As conservatives begin to come to grips with the passage of the health care law (and their failure to defeat it), they are -- predictably -- reacting poorly. Following weeks and months of failed rhetoric portraying passage of the law as "the end of America as you know it," some conservatives are still in denial, while others are stoking fears about what's coming.
What's coming? IRS "thugs coming with their guns" to force you into socialized medicine.
If it's not clear by now, it should be: Right-wing reaction to health care reform has the potential to become violent.
Fox Business Network's Stuart Varney took to Fox News this morning and claimed that the IRS is going to "hire 17,000 new agents and spend $10 billion so that they will check that you have the insurance that you're supposed to have." Varney's number of agents is based (shock) on a Republican estimate of the bill and the CBO actually projected that the costs to the IRS would be between $5 billion and $10 billion over the next 10 years.
Last night on Fox Business Network, America's Nightly Scoreboard host David Asman opened his show with an epic rant, repeatedly trashing the IRS and claiming that Americans "lost their freedom to choose their own health care options." Of the IRS, Asman stated:
[T]he IRS already has a history of forcing people to do what they don't want to do. But what's really scary about all this is that the IRS has a reputation of turning American justice on its head. In the world of IRS enforcement, you're often guilty until proven innocent. There have been many businesses that have had to fold up shop because of an IRS investigation, even if the owners of those businesses were later found to be innocent. And now IRS agents will have access to more of your personal files than ever. Does that make you feel good? Could that make any American feel good?
Asman wasn't done:
Frankly, it scares the hell out of Scoreboard. We don't trust the government with that kind of power and influence in our personal life. And we don't think that makes us anti-American, either. In fact, Scoreboard thinks that skepticism about growing government control is pro-American since America was founded on the principles of individual choice and distrust of government mandates that remove individual choice. This legislation is turning that philosophy upside down and putting IRS goons potentially in charge of matters that involve the most personal choices we make regarding life and death and this adds insult to injury.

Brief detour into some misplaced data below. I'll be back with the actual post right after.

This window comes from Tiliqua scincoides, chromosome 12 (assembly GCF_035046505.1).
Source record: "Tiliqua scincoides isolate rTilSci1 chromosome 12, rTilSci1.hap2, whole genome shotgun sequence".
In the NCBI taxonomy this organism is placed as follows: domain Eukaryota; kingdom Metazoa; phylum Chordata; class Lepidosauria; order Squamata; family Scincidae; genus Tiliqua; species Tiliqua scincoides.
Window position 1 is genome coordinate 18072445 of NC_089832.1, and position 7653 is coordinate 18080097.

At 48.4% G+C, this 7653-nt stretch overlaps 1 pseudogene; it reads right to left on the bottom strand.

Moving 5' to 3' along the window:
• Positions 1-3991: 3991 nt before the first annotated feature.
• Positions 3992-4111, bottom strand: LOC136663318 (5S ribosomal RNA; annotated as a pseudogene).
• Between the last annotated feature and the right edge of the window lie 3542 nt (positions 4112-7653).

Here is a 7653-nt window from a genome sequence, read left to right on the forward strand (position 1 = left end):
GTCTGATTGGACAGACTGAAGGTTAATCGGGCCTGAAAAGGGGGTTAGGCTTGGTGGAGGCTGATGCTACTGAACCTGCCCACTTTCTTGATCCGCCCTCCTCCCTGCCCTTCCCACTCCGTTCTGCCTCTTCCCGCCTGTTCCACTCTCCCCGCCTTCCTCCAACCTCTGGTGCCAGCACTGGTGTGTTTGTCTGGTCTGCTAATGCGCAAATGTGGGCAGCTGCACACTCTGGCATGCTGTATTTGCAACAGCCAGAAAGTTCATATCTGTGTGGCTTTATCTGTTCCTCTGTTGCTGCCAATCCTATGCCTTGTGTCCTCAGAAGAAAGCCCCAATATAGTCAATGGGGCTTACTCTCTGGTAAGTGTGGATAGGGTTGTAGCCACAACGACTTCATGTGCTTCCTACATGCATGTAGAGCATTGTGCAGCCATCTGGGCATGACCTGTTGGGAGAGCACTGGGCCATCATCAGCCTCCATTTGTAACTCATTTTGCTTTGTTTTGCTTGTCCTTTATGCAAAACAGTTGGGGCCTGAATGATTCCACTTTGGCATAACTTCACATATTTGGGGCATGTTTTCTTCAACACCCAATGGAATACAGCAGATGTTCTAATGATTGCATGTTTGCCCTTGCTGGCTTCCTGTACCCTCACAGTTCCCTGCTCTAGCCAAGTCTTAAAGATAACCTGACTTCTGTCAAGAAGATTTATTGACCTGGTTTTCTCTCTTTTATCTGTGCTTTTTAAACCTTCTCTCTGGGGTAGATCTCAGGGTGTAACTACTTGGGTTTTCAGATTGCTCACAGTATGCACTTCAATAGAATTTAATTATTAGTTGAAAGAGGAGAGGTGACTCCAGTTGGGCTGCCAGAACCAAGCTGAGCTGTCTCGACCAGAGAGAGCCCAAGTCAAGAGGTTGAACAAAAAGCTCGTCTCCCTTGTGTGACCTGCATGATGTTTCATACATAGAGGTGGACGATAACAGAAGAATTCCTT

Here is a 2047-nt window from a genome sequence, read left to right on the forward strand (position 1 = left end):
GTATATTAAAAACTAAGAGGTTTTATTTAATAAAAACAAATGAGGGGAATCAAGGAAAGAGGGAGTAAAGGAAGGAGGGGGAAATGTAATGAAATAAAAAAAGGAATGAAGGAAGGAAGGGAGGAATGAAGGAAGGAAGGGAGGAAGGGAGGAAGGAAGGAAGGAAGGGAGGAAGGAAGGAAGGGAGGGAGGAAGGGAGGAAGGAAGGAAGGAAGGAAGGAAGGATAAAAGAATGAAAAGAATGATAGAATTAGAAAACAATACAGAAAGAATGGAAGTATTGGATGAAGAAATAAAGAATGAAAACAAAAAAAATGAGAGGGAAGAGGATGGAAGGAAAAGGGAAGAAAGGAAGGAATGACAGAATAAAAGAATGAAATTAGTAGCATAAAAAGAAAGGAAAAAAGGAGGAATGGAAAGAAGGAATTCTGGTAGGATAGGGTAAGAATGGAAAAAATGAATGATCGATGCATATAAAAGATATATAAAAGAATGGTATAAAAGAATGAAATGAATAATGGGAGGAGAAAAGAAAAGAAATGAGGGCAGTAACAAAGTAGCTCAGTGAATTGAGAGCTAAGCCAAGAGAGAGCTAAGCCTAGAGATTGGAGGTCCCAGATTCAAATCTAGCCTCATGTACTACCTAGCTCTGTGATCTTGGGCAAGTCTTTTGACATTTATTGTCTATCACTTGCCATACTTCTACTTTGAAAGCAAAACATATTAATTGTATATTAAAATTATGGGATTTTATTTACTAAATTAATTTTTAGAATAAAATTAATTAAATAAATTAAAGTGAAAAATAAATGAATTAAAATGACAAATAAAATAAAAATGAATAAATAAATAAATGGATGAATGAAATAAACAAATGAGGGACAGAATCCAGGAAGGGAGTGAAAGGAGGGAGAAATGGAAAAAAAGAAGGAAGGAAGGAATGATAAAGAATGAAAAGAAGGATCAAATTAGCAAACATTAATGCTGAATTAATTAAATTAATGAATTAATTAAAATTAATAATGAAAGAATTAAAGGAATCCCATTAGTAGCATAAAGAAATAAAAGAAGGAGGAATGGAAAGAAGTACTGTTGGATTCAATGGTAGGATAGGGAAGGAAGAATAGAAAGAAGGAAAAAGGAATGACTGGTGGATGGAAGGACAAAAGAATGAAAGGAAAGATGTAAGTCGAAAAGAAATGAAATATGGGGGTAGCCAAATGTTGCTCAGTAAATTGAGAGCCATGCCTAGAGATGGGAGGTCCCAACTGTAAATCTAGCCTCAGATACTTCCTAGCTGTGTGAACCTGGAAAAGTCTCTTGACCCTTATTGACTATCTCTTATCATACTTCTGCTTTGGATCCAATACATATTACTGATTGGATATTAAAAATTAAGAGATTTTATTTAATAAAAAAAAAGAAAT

Asman then immediately turned to a "man who spent his life fighting for the freedom to choose life," Rep. Ron Paul (R-TX):
ASMAN: Now the private option ... it's going to be illegal and not only will it be illegal because everybody will be forced to buy insurance, but you're going to have an IRS agent on your tail if you dare not to have insurance.What do you think of that?
PAUL: I think symbolically, the American people didn't have concern, they ought to just think about it: 16,500 armed bureaucrats coming to make this program work.
ASMAN: It's incredible.
PAUL: If it was a good program and everybody liked it you wouldn't need 16,500 thugs coming with their guns and putting you in jail if you didn't follow all the rules.
ASMAN: Exactly. I think you just said it. If it was a good program, you wouldn't need coercion. This is coercion. Using the power of the state as a coercive body rather than a representative of the American people's will. There's something deepy, deeply wrong with that.
Asman's portrayal of the legislative process as "coercion" rather than "representative of the American people's will," is of course absurd, if not childish.
But here's the deal:
Asman may not find "skepticism about growing government control" to be "anti-American" -- and he may indeed even see it as "pro-American" -- but referring to federal workers as "goons" and "thugs" is shameful.
And stoking fears that they are "coming with their guns and putting you in jail" if you don't comply is not only disingenuous, it's dangerous.